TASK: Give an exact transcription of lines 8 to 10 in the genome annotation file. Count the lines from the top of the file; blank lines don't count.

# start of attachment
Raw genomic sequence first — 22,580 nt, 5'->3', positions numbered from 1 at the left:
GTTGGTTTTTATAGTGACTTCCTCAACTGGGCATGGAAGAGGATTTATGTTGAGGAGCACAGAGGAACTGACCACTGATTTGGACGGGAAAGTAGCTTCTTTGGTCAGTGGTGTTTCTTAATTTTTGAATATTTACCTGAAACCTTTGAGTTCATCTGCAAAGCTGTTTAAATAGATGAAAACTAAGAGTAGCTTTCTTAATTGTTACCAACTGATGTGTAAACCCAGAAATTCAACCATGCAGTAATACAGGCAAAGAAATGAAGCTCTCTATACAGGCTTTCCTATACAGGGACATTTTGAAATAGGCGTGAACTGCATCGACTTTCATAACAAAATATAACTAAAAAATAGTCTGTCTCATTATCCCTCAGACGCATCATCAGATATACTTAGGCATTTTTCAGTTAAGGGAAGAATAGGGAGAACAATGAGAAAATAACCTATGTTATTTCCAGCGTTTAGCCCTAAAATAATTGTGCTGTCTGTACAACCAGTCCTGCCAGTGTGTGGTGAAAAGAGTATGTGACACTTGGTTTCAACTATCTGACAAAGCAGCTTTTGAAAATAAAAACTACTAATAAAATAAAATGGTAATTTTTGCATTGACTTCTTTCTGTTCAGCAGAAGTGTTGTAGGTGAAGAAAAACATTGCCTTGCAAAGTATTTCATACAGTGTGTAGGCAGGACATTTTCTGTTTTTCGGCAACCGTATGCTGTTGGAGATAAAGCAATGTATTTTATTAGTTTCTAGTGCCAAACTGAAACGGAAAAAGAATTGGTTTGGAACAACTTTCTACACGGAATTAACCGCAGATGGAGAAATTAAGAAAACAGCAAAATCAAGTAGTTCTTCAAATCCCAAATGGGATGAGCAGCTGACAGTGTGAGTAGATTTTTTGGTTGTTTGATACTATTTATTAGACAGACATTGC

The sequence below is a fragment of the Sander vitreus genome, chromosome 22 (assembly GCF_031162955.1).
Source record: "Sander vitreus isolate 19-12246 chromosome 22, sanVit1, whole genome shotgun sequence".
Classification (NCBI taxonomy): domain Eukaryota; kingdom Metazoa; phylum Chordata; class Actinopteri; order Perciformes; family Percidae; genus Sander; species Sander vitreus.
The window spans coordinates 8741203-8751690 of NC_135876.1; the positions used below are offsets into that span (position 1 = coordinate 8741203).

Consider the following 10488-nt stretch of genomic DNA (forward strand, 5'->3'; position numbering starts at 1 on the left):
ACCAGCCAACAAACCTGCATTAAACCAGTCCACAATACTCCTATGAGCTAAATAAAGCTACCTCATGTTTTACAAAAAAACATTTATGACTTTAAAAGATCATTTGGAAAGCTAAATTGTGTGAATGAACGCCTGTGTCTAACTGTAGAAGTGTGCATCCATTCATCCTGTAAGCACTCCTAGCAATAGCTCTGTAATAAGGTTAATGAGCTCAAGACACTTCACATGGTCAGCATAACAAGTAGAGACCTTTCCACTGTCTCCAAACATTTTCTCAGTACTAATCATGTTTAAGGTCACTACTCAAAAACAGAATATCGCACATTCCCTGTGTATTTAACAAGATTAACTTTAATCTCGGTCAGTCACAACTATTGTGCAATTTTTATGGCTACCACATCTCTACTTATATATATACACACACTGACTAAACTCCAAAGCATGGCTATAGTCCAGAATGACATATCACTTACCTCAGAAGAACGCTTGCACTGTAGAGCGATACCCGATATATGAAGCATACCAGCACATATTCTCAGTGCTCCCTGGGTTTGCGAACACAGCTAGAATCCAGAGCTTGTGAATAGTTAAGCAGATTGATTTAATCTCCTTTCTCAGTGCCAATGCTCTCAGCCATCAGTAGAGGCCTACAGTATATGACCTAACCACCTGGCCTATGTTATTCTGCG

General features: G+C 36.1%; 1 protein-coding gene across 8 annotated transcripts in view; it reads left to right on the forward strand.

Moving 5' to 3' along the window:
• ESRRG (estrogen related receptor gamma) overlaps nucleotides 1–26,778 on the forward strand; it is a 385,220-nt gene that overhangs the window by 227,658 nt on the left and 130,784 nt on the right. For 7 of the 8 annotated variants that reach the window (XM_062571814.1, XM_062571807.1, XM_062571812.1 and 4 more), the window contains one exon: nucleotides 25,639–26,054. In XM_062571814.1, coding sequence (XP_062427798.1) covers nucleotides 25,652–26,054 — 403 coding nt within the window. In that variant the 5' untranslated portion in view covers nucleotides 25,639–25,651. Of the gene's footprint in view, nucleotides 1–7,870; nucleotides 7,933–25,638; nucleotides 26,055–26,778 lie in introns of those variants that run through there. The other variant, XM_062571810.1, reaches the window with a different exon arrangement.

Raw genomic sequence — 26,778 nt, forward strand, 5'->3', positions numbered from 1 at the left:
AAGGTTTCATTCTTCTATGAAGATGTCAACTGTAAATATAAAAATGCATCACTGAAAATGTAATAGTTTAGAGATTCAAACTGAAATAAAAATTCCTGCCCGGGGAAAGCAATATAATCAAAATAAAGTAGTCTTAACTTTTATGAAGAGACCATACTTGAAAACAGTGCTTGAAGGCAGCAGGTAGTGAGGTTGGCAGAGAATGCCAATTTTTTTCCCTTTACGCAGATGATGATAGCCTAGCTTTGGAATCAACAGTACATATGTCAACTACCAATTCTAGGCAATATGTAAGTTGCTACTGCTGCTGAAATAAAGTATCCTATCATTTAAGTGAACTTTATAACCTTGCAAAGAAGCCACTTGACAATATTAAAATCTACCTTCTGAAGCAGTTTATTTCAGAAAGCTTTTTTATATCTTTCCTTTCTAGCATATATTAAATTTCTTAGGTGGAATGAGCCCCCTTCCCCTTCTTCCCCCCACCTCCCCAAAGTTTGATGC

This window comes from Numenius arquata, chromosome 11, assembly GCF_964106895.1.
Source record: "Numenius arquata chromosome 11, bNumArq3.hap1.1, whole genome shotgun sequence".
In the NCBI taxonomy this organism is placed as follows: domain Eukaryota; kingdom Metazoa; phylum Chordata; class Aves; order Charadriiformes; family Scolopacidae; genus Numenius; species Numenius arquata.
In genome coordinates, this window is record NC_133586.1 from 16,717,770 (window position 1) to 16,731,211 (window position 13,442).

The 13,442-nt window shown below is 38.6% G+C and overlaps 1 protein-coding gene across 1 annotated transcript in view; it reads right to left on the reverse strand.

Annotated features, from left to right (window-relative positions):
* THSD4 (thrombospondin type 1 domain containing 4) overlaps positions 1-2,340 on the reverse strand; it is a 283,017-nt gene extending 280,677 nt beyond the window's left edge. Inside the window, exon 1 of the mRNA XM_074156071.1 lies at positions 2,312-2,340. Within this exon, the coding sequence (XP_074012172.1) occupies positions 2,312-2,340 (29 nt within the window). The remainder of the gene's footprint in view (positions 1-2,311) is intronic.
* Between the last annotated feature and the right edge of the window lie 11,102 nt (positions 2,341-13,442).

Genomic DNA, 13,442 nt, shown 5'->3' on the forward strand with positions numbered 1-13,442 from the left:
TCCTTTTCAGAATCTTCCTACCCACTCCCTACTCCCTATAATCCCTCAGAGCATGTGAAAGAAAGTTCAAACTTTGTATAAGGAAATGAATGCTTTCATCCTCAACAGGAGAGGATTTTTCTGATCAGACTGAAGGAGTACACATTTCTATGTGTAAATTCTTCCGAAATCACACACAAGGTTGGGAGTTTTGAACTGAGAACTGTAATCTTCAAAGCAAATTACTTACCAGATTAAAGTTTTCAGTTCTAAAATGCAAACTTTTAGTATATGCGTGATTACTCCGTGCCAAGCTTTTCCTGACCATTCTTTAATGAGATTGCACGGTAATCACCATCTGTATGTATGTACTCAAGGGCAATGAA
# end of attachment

ACCAGCCAACAAACCTGCATTAAACCAGTCCACAATACTCCTATGAGCTAAATAAAGCTACCTCATGTTTTACAAAAAAACATTTATGACTTTAAAAGATCATTTGGAAAGCTAAATTGTGTGAATGAACGCCTGTGTCTAACTGTAGAAGTGTGCATCCATTCATCCTGTAAGCACTCCTAGCAATAGCTCTGTAATAAGGTTAATGAGCTCAAGACACTTCACATGGTCAGCATAACAAGTAGAGACCTTTCCACTGTCTCCAAACATTTTCTCAGTACTAATCATGTTTAAGGTCACTACTCAAAAACAGAATATCGCACATTCCCTGTGTATTTAACAAGATTAACTTTAATCTCGGTCAGTCACAACTATTGTGCAATTTTTATGGCTACCACATCTCTACTTATATATATACACACACTGACTAAACTCCAAAGCATGGCTATAGTCCAGAATGACATATCACTTACCTCAGAAGAACGCTTGCACTGTAGAGCGATACCCGATATATGAAGCATACCAGCACATATTCTCAGTGCTCCCTGGGTTTGCGAACACAGCTAGAATCCAGAGCTTGTGAATAGTTAAGCAGATTGATTTAATCTCCTTTCTCAGTGCCAATGCTCTCAGCCATCAGTAGAGGCCTACAGTATATGACCTAACCACCTGGCCTATGTTATTCTGCG

General features: G+C 36.1%; 1 protein-coding gene across 8 annotated transcripts in view; it reads left to right on the forward strand.

Moving 5' to 3' along the window: